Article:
Mutations in SPG11 are frequent in autosomal recessive spastic paraplegia with thin corpus callosum, cognitive decline and lower motor neuron degeneration

Giovanni Stevanin, Hamid Azzedine, Paola Denora, Amir Boukhris, Meriem Tazir, Alexander Lossos, Alberto Luis Rosa, Israela Lerer, Abdelmadjid Hamri, Paulo Alegria, José Loureiro, Masayoshi Tada, Didier Hannequin, Mathieu Anheim, Cyril Goizet, Victoria Gonzalez-Martinez, Isabelle Le Ber, Sylvie Forlani, Kiyoshi Iwabuchi, Vardiela MeinerGoekhan Uyanik, Anne Kjersti Erichsen, Imed Feki, Florence Pasquier, Soreya Belarbi, Vitor T. Cruz, Christel Depienne, Jeremy Truchetto, Guillaume Garrigues, Chantal Tallaksen, Christine Tranchant, Masatoyo Nishizawa, José Vale, Paula Coutinho, Filippo M. Santorelli, Chokri Mhiri, Alexis Brice, Alexandra Durr

Research output: Contribution to journalArticlepeer-review


Hereditary spastic paraplegias (HSP) are neurodegenerative diseases mainly characterized by lower limb spasticity associated, in complicated forms, with additional neurological signs. We have analysed a large series of index patients (n = 76) with this condition, either from families with an autosomal recessive inheritance (n = 43) or isolated patients (n = 33), for mutations in the recently identified SPG11 gene. We found 22 truncating mutations, including the first four splice-site mutations, segregating in seven isolated cases and 13 families. Nineteen mutations were novel. Two recurrent mutations were found in Portuguese and North-African patients indicating founder effects in these populations. The mutation frequency varied according to the phenotype, from 41%, in HSP patients presenting with a thin corpus callosum (TCC) visualized by MRI, to 4.5%, in patients with mental impairment without a TCC. Disease onset occurred during the first to the third decade mainly by problems with gait and/or mental retardation. After a mean disease duration of 14.9 ± 6.6 years, the phenotype of 38 SPG11 patients was severe with 53% of patients wheelchair bound or bedridden. In addition to mental retardation, 80% of the patients showed cognitive decline with executive dysfunction. Interestingly, the phenotype also frequently included lower motor neuron degeneration (81%) with wasting (53%). Slight ocular cerebellar signs were also noted in patients with long disease durations. In addition to a TCC (95%), brain MRI revealed white matter alterations (69%) and cortical atrophy (81%), which worsened with disease duration. In conclusion, our study reveals the high frequency of SPG11 mutations in patients with HSP, a TCC and cognitive impairment, including in isolated patients, and extends the associated phenotype.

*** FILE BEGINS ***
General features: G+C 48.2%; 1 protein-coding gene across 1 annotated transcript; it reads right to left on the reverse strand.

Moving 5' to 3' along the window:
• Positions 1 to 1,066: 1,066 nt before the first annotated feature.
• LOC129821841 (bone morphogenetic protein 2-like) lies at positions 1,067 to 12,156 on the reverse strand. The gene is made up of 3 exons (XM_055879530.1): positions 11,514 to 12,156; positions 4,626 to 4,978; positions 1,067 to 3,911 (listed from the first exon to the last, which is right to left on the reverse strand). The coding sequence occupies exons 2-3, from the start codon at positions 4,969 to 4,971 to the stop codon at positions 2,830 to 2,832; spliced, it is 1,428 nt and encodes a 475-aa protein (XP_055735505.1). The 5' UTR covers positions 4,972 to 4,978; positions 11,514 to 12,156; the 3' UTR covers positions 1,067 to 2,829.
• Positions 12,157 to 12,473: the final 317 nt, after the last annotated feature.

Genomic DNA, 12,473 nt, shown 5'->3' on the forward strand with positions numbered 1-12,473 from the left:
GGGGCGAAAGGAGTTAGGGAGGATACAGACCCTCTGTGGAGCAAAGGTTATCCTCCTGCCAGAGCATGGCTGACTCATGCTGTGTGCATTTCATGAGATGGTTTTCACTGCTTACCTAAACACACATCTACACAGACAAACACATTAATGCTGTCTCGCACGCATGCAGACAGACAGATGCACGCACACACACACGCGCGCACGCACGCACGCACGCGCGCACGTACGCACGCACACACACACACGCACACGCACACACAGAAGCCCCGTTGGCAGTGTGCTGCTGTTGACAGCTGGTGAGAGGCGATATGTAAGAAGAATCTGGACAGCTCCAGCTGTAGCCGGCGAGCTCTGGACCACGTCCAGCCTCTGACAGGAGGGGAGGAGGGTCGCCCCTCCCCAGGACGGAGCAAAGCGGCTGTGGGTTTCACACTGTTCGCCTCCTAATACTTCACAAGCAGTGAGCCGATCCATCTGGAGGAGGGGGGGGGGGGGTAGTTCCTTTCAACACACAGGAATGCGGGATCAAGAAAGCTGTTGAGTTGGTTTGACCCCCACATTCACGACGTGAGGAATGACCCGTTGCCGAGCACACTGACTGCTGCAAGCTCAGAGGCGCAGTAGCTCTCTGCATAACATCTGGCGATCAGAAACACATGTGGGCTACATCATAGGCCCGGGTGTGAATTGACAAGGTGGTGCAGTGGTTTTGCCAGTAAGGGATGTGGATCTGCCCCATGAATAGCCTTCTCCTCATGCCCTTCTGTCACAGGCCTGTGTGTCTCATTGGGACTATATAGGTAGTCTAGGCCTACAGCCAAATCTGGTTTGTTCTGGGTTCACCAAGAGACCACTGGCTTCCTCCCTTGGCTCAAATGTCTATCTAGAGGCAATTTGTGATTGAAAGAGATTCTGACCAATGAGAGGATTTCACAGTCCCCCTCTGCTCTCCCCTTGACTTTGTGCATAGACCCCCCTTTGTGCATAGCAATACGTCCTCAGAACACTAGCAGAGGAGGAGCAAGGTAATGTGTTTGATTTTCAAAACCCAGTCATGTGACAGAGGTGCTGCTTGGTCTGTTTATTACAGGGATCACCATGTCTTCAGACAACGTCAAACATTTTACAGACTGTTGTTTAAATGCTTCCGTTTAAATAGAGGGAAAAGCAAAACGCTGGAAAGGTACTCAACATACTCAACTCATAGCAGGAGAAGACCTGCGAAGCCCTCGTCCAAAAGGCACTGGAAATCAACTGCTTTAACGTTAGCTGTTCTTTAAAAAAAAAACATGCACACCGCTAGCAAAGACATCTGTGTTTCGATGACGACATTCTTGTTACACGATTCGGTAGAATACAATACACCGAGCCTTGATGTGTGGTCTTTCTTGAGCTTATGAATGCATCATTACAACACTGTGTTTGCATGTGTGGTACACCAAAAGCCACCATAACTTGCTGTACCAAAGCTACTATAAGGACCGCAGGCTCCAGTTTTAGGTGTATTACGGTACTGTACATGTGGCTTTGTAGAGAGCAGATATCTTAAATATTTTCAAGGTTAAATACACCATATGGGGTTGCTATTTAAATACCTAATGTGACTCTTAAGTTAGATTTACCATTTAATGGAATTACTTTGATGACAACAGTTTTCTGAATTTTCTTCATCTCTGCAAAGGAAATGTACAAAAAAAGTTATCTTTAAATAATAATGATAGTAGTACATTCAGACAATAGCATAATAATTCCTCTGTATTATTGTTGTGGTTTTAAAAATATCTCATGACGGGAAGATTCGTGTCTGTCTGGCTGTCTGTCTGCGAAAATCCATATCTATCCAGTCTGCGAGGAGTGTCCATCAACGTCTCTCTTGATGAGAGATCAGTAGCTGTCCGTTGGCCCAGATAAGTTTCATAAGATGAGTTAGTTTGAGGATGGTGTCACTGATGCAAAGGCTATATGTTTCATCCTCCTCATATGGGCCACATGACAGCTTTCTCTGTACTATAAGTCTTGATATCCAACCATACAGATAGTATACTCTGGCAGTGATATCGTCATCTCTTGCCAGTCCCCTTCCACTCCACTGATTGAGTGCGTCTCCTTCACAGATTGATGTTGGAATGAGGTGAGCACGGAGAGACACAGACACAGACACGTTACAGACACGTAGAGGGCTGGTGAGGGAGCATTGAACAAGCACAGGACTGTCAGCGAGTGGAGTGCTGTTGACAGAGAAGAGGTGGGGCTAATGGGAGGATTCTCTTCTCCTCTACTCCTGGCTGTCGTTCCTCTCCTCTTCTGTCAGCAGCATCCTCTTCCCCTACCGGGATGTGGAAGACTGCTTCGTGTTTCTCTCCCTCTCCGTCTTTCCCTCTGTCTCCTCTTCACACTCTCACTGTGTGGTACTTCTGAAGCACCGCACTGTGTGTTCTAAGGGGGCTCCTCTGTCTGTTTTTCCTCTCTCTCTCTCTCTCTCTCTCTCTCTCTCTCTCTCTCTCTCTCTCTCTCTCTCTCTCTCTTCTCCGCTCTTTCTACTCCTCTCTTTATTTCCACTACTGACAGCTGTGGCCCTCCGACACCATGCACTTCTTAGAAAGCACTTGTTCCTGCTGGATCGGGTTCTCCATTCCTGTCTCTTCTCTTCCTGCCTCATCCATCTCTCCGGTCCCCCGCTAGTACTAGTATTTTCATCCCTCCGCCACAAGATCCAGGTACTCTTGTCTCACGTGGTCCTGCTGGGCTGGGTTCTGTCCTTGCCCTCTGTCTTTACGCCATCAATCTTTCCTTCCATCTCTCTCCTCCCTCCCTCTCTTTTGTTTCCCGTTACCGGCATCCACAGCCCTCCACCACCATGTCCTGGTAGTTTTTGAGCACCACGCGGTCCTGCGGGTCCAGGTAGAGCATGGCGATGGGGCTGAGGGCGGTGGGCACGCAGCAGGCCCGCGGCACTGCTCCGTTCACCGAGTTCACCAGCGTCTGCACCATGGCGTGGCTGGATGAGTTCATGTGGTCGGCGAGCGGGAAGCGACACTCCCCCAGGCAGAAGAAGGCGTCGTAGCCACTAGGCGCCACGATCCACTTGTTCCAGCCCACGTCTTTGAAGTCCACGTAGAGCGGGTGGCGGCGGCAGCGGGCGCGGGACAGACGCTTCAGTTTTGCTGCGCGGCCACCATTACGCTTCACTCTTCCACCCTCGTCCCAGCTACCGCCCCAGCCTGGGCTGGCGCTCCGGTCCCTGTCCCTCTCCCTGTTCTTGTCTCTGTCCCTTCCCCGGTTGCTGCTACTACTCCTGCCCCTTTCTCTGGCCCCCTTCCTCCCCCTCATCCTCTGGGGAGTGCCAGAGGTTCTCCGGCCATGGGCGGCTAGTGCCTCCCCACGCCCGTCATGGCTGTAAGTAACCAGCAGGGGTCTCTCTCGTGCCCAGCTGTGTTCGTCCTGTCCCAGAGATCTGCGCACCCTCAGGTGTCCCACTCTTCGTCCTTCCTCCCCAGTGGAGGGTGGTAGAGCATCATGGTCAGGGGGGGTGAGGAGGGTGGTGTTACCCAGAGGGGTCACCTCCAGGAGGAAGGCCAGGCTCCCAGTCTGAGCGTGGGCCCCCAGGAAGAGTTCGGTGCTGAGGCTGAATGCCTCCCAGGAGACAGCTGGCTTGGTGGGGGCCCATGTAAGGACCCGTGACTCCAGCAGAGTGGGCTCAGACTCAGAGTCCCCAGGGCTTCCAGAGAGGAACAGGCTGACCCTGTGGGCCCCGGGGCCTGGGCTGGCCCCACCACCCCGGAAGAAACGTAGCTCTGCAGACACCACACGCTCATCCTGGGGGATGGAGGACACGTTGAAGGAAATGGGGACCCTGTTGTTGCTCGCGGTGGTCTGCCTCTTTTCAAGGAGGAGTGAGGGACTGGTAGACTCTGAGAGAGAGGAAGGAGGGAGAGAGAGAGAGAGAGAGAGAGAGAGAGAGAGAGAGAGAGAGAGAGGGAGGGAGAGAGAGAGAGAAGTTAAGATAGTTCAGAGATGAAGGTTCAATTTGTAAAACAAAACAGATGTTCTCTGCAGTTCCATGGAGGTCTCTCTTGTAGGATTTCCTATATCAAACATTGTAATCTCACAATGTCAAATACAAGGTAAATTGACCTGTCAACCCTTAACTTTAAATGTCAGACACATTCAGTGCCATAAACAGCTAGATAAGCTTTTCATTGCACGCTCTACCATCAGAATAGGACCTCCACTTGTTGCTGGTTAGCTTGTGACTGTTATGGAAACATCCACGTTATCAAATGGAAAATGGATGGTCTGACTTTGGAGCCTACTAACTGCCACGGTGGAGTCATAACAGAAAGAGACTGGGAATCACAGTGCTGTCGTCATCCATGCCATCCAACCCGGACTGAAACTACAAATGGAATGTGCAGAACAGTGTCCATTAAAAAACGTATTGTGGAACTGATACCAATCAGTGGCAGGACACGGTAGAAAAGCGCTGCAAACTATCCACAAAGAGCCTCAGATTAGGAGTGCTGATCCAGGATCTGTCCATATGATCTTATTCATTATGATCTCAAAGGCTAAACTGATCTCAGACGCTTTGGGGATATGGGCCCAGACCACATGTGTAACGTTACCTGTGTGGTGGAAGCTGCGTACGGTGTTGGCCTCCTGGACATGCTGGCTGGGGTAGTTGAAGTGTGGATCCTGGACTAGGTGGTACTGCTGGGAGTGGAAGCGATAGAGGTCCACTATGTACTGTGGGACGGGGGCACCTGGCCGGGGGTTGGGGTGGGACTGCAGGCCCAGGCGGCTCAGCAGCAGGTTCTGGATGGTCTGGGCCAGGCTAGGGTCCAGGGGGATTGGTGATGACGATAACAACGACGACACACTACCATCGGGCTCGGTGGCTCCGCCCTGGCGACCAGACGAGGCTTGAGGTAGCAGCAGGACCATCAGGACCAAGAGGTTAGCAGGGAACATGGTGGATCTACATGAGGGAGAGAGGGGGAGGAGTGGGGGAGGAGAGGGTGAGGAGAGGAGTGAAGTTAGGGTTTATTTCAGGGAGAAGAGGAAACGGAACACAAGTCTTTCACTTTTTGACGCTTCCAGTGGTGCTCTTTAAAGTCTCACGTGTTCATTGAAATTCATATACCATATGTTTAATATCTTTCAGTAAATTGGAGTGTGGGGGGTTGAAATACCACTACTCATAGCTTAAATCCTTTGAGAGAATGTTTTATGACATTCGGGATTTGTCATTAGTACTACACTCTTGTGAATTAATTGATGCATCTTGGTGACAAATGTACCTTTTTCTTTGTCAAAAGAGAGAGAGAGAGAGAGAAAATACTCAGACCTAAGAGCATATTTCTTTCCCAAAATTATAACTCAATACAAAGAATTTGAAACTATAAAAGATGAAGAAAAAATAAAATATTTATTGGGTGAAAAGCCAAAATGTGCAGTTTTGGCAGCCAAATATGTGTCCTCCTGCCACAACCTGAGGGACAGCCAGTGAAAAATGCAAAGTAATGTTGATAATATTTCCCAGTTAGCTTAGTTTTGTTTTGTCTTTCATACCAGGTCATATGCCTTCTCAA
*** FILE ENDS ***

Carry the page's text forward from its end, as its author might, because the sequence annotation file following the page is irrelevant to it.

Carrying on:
Original languageEnglish
Pages (from-to)772-784
Number of pages13
Issue number3
Publication statusPublished - Mar 2008


  • Lower motor neuron degeneration
  • Mental retardation
  • Spastic paraplegias
  • SPG11
  • Thin corpus callosum

ASJC Scopus subject areas

  • Neuroscience(all)


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